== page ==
When it come to chicken, or its more likely an old hen,
Mothers really mustard , as she walks around the pen,
Looking for the one, that's not broody or in lay
The poor old thing, ring its neck, without undue delay.
When it comes to geese and ducks, they're delt the same,
Dressing them as we all watch, the cat from outside in she came,
Neck chopped off she would remove, the wind pipe from the duck,
Then to her mouth she put and blew, out came a startling quack.
On the geese removed the feet, at knee joint half way up,
The sinues had to be pulled out, or leg they would be tough,
On handing us the feet with long, sinues hanging out,
We pulled and made webbed stretch and close, causing us to shout.
The butcher came to kill the pig, upon the bench he put him,
Scalding water washed all over, scrape hair up to his chin,
Lifted up to highest beam , his guts they did remove,
We kids learnt more of what to store, of this we did approve.
Some pork was given out, to whom killed pigs at different time,
Shoulder sides and hams were salted, fat was rendered down,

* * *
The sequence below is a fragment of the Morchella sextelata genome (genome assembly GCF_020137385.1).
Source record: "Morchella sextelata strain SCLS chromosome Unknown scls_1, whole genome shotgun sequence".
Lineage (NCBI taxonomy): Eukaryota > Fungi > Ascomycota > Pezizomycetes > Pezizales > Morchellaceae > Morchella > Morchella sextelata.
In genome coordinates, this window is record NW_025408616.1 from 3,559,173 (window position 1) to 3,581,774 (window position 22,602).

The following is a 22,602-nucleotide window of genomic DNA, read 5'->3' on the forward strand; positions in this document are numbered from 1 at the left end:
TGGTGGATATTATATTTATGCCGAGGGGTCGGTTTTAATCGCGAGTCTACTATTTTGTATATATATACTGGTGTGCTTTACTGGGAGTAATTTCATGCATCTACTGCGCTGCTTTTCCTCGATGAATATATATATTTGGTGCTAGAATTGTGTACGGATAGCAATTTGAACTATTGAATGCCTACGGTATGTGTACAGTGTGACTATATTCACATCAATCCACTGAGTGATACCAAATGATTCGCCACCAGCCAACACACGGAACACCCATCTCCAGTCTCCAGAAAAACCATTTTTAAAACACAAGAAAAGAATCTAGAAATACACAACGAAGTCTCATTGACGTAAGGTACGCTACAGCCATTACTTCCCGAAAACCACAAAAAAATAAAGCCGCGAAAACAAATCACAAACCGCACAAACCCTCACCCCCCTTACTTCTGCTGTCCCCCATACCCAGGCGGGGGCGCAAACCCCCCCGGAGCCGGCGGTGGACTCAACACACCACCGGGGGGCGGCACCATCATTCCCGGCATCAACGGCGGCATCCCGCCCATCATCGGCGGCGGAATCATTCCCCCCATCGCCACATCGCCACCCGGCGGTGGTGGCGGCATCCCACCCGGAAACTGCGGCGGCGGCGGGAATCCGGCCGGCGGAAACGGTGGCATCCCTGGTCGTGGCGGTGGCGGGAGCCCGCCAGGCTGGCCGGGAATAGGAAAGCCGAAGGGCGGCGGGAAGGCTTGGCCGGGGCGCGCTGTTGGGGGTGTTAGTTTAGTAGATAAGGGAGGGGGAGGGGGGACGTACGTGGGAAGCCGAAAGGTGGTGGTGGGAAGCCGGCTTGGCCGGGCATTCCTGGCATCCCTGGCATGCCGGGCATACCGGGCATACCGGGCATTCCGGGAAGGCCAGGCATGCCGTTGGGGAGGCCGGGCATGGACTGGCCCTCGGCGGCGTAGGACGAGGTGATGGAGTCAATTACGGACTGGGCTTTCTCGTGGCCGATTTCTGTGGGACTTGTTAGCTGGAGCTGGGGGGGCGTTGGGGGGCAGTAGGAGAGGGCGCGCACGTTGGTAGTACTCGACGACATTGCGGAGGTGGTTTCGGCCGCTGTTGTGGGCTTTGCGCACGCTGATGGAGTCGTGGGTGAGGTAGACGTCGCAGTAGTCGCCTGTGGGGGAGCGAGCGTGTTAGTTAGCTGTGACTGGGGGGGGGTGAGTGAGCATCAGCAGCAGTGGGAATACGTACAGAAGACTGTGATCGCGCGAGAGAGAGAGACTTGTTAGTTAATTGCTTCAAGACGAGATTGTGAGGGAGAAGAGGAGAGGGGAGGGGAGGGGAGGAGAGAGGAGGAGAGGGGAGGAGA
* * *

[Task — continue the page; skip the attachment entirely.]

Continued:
Loved the scratching nice and crispy, lard stored all in jars,
Hams and sides covered in muslin, hung in pantry by my pa.
Pastry she did make on Sat dee, while we kids could help to taste
Mince pies jam tarts large and small, we always rolled what's left,
Dried currants by the hand full, spread on just half the doe,
Flapped over rolled and pressed, in the oven would go.
It always gained some colour, the pastry in our hands,
Hands got cleaner, with the rolling - cutting with the bands,
Out of the oven, each of ours did come,
Eaten as they hit the table, never left a crumb.
A mouse trap fully loaded, behind the pantry door,
With lump of stale cheese, standing on the floor,
It was always at the ready, in case invaders came,
They never stood a chance get fat, always us to blame.
Mother tected pantry door but never it was locked,
We always knew what she had got, hidden neeth the jars she stacked,
So all my life the pantry loaded, to the gunnels' high,
We lads we never felt pain of hunger, like mouse that we deny.
God gives every bird its food, but he does not throw it into its nest